March 2017 / National Science + Media Museum, Bradford UK – “Poetics of Light” is exhibiting for the first time outside the USA, through June 24th, 2017
August 2014 / New Mexico History Museum – Flyer and Clipper added to the permanent collection and on display in the “Poetics of Light” exhibition in Santa Fe, through January 10, 2016.
[Flyer 6×6, Clipper 6×18 Win Honors!]
(c) 2014, Brian Richman, used by permission


August 2014 / Brian Richman – image from first roll of film wins 1st Place in 2014 North Texas Business Council for the Arts annual arts contest “On My Own Time” [Pinholes & Tripods]
(c) 2014, Brian Richman, used by permission



19 Aug 2015 / – Featured on Home Page!
17 Aug 2015 / Adafruit Blog – 3D Print a Pinhole Camera
14 Aug 2015 / The Large Format Blog – Print your own pinhole camera
11 Aug 2015 / Minifabrikam – Kendi fotoğraf makinanızı yapabilirsiniz: Pinhole Camera (in Turkish)
10 Aug 2015 / ePHOTOzine – Free 3D Printed Pinhole Camera Design
10 Aug 2015 / – Easy 35 Released: A new 3d Printed Pinhole
11 Aug 2015 / Minifabrikam – Kendi fotoğraf makinanızı yapabilirsiniz: Pinhole Camera (in Turkish)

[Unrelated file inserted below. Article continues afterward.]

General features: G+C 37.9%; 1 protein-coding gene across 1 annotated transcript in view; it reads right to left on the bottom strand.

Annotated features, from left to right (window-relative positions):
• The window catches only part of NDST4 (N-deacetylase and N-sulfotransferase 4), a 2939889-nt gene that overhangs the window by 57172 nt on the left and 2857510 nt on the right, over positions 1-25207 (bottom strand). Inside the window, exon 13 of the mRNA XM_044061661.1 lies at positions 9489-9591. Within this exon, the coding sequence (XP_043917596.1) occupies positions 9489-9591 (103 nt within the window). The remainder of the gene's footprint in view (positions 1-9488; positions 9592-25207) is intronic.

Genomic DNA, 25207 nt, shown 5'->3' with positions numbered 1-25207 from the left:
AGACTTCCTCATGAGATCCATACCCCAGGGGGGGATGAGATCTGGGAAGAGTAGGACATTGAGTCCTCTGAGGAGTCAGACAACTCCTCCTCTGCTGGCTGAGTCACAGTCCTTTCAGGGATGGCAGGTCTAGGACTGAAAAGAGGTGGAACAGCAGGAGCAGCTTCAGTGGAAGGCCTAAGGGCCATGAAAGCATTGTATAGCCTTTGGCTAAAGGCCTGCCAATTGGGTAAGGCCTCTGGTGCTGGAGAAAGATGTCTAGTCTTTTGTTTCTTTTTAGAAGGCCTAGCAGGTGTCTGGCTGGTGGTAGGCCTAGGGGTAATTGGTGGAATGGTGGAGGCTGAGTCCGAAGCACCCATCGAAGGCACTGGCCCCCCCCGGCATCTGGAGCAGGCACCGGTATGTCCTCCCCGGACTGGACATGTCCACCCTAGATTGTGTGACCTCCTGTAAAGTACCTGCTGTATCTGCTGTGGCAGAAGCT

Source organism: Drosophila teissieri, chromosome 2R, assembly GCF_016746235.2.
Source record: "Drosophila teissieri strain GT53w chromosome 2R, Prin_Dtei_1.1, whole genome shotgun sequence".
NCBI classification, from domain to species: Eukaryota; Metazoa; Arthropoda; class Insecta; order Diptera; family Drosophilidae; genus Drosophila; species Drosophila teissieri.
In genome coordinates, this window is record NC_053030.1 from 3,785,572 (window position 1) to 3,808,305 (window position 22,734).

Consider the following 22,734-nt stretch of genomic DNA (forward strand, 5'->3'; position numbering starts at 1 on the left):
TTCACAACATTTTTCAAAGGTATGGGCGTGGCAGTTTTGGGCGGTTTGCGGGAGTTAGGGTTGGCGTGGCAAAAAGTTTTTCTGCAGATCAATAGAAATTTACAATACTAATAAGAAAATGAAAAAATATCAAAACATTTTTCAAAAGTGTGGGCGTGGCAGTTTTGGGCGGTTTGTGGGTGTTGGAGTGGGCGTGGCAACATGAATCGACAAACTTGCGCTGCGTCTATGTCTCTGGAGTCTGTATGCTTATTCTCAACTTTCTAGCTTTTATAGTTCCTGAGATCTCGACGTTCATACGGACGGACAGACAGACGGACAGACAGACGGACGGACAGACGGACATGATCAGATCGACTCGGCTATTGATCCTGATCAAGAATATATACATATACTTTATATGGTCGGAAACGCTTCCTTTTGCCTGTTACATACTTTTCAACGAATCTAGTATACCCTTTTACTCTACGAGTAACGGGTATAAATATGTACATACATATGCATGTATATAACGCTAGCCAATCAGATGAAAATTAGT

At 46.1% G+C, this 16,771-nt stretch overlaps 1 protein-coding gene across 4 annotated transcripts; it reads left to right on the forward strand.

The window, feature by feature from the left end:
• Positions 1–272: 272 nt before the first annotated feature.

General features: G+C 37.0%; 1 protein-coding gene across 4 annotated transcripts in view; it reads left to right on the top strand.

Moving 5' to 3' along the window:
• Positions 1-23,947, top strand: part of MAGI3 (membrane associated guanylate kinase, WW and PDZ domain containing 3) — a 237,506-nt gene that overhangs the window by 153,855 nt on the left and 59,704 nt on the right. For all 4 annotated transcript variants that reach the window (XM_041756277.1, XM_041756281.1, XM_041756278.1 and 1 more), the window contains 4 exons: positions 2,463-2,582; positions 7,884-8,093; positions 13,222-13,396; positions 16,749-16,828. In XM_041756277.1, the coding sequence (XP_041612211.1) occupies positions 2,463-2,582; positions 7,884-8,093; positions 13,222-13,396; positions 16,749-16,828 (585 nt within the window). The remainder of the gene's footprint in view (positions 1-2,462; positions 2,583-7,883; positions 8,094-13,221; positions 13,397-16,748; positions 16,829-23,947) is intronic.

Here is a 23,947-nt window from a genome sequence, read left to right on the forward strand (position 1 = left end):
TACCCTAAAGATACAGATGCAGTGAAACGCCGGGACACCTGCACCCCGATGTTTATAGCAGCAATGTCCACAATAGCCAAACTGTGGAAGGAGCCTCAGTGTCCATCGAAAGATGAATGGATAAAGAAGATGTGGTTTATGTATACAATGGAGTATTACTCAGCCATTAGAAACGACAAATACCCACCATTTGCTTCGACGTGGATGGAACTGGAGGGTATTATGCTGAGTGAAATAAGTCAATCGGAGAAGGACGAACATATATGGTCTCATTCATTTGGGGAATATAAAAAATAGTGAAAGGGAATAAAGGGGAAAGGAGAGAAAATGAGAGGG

10 Aug 2015 / – Easy 35 Released: A new 3d Printed Pinhole Camera
10 Aug 2015 / Foto Magazine – Proiectul Pinhole Easy 35 (in Romanian)
8 Aug 2015 / – The Stories We Didn’t Cover This Week — August 8, 2015
6 Aug 2015 / Featured on Pinshape’s Staff Picks!Check out these 3D printer designs
6 Aug 2015 / 3D Printing Industry – “Easy 35″ Pinhole Camera 3D Printed with Ease
6 Aug 2015 / – Now you can make your own 3D printed pinhole camera Easy 35 in just 3.5 hours
4 Aug 2015 / – Easy 35 Pinhole Camera



21 Nov 2013 / Lomography – Pinhole Printed: 3D Printed Pinhole Cameras by Clint O’Connor
11 Nov 2013 / DamnGeeky – 3D printed pinhole camera amalgamated old aesthetics with modern technology
08 Nov 2013 / – Pinhole printed: la cámara pinhole hecha con impresora 3D (Spanish)